11/27/09 — Town, county leaders discuss sewer

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Town, county leaders discuss sewer

By Steve Herring
Published in News on November 27, 2009 1:46 PM

MOUNT OLIVE -- The three county commissioners whose districts include Mount Olive met with Mayor Ray McDonald Sr. and Town Manager Charles Brown on Tuesday to talk about how the town may be able to help the county with sewer treatment -- possibly including a sewer line for Grantham School.

The News-Argus was refused admittance to the hour-long meeting. However, after it was over, Brown spoke about the meeting.

Since there was not a quorum of either governing body, it was not considered a public meeting and as such did not fall under the state's Open Meetings Law.

Commission Chairman Bud Gray and County Manager Lee Smith said they were unaware of the meeting between the town officials and At-large Commissioner Sandy McCullen, District 2 Commissioner J.D. Evans and District 4 Commissioner Steve Keen.

Brown said he could not speak as to why Gray or Smith had not been told of the meeting.

"I have no idea," Brown said. "I cannot answer that question."

Brown said he would not call the discussions "a negotiation."

McDonald said he had initiated the meeting and had closed it to the newspaper because it was just a "brainstorming" session on issues not ready to be made public.

"It was just a meeting to brainstorm about Mount Olive offering to the southern end of the county that we have a new sewer plant and we want everybody to know that it's at the disposal of the people of the southern end of the county," he said. "We have enough capacity to handle the southern end of the county, and we want them to know that."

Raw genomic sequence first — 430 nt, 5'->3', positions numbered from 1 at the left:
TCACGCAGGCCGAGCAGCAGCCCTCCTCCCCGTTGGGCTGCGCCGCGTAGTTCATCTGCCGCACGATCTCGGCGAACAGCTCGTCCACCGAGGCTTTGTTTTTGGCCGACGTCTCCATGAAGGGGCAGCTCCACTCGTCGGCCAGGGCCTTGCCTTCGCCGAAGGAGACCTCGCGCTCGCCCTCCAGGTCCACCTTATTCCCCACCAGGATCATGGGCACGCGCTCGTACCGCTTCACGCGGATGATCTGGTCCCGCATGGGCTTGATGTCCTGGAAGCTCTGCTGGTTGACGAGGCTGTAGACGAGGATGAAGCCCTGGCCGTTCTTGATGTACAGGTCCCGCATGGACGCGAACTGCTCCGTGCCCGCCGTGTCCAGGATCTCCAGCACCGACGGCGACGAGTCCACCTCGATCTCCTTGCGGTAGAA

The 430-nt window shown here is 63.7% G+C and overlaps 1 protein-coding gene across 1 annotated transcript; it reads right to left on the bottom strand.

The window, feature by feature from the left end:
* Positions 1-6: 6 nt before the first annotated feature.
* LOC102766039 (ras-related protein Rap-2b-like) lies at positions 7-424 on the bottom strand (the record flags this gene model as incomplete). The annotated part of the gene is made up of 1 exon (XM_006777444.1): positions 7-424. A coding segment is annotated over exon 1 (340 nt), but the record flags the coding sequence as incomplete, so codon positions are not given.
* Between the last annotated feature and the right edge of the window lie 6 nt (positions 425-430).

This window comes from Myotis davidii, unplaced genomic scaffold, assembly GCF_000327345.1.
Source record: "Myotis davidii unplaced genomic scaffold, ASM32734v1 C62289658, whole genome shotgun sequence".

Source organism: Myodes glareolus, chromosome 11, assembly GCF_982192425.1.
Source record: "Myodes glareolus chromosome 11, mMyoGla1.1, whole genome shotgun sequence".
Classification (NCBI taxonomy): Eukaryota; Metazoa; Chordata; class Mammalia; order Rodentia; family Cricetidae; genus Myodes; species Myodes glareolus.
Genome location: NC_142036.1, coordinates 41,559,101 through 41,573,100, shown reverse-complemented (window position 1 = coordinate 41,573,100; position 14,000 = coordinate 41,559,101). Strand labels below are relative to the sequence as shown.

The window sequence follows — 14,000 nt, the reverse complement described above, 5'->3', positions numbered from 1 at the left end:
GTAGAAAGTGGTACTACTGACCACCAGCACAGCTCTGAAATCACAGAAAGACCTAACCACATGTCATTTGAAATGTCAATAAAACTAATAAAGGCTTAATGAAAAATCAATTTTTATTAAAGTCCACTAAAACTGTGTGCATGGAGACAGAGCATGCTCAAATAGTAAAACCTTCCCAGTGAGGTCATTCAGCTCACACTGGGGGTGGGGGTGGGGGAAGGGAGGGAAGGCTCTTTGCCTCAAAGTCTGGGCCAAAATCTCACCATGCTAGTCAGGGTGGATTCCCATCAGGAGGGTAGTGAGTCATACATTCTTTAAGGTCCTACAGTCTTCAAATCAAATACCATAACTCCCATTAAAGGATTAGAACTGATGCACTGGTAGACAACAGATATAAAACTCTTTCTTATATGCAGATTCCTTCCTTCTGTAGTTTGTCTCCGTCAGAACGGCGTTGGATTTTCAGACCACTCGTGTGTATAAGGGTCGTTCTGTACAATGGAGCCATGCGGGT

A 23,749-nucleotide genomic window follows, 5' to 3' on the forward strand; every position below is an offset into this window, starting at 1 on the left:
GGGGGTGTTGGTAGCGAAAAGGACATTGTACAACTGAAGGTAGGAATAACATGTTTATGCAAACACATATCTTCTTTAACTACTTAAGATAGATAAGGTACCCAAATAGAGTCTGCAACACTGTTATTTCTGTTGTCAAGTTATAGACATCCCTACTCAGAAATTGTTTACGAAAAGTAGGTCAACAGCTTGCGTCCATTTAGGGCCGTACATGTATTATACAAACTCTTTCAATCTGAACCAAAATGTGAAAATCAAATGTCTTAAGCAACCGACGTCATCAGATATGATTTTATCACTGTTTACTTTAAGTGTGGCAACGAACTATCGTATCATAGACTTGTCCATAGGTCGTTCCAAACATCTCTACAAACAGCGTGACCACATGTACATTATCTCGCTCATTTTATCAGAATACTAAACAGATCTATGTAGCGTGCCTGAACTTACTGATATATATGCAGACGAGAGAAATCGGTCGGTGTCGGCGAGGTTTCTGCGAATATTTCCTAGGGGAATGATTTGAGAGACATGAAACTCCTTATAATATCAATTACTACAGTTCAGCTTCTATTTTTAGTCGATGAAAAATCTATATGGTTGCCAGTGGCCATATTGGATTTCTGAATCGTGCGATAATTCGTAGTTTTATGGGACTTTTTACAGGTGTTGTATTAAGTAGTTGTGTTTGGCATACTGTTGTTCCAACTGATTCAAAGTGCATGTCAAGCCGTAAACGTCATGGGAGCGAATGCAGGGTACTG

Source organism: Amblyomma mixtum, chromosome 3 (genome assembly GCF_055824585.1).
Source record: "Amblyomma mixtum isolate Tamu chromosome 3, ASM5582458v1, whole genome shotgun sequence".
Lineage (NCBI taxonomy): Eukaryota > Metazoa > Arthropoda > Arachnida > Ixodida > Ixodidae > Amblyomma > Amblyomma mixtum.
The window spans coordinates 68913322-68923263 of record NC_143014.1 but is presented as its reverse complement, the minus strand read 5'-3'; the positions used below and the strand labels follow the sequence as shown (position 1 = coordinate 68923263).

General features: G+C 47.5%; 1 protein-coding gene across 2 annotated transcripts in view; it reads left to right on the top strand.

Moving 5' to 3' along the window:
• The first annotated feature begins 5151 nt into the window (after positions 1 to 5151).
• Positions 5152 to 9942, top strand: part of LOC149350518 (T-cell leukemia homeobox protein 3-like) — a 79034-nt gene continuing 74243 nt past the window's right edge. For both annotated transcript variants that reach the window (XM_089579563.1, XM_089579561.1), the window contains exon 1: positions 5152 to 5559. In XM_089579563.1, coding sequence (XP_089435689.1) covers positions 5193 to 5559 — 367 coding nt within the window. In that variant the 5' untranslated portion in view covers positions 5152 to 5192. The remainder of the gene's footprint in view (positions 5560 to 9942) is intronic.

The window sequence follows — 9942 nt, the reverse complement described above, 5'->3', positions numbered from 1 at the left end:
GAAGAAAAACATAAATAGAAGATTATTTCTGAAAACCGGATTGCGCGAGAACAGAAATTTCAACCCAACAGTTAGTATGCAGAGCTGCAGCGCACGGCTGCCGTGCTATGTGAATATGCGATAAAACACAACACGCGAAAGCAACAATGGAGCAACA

McDonald said he recently spoke to a commissioner, whom he didn't identify.

"He said, 'Why don't we get the commissioners that have a connection to Mount Olive and talk to them and see.' We can't get anywhere if they are not for it. I said, 'We are not trying to start anything. We just want you to know where we stand. We want to offer to you all anything that you can hook on to us, we want to treat it.' That is where we are."

Gray said since he didn't know about the meeting he couldn't make a comment.

Asked if it was normal procedure for the commission chairman or county manager not to be advised of such a meeting, Gray said he didn't know.

"I wouldn't think it was," he said. "They will have to call use before we vote on any money won't they? I don't know anything about it. It does appear they would contact the chairman or manager."

"As far as protocol, typically what happens is, granted commissioners all have their separate meetings as individuals, but typically it has been our experience that the board member will call the chairman and set up a meeting," Smith said. "I am just not sure how this was organized. If it (meeting) was put together by town, then it was the town's choice how to do it."

Smith said the Grantham School sewer line has been discussed off and on as long as he has been manager, about eight years.

"I have heard discussions of a sewer line and a need of one in Grantham for the school," he said. "The existing school is on a septic tank that works fairly well."